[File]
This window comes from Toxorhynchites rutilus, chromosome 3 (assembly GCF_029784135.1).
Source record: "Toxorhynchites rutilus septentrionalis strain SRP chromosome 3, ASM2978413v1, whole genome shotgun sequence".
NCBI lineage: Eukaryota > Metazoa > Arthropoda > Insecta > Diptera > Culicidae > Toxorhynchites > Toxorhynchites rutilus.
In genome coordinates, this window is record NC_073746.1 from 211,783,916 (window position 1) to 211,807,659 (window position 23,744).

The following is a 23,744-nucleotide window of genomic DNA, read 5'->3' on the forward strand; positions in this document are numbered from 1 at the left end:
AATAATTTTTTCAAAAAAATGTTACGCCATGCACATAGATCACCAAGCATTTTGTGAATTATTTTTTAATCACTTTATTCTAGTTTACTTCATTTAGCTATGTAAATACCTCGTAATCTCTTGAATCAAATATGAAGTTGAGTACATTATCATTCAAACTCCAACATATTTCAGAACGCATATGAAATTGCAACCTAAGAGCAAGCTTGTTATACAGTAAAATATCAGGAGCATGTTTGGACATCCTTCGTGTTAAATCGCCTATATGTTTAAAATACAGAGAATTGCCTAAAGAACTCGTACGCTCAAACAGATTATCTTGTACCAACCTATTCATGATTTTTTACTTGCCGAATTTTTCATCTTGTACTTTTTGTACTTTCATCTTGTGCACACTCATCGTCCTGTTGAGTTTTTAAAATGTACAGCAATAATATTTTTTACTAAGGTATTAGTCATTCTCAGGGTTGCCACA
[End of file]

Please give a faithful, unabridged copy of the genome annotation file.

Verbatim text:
This window comes from Toxorhynchites rutilus, chromosome 3 (assembly GCF_029784135.1).
Source record: "Toxorhynchites rutilus septentrionalis strain SRP chromosome 3, ASM2978413v1, whole genome shotgun sequence".
NCBI lineage: Eukaryota > Metazoa > Arthropoda > Insecta > Diptera > Culicidae > Toxorhynchites > Toxorhynchites rutilus.
In genome coordinates, this window is record NC_073746.1 from 211,783,916 (window position 1) to 211,807,659 (window position 23,744).

The following is a 23,744-nucleotide window of genomic DNA, read 5'->3' on the forward strand; positions in this document are numbered from 1 at the left end:
AATAATTTTTTCAAAAAAATGTTACGCCATGCACATAGATCACCAAGCATTTTGTGAATTATTTTTTAATCACTTTATTCTAGTTTACTTCATTTAGCTATGTAAATACCTCGTAATCTCTTGAATCAAATATGAAGTTGAGTACATTATCATTCAAACTCCAACATATTTCAGAACGCATATGAAATTGCAACCTAAGAGCAAGCTTGTTATACAGTAAAATATCAGGAGCATGTTTGGACATCCTTCGTGTTAAATCGCCTATATGTTTAAAATACAGAGAATTGCCTAAAGAACTCGTACGCTCAAACAGATTATCTTGTACCAACCTATTCATGATTTTTTACTTGCCGAATTTTTCATCTTGTACTTTTTGTACTTTCATCTTGTGCACACTCATCGTCCTGTTGAGTTTTTAAAATGTACAGCAATAATATTTTTTACTAAGGTATTAGTCATTCTCAGGGTTGCCACA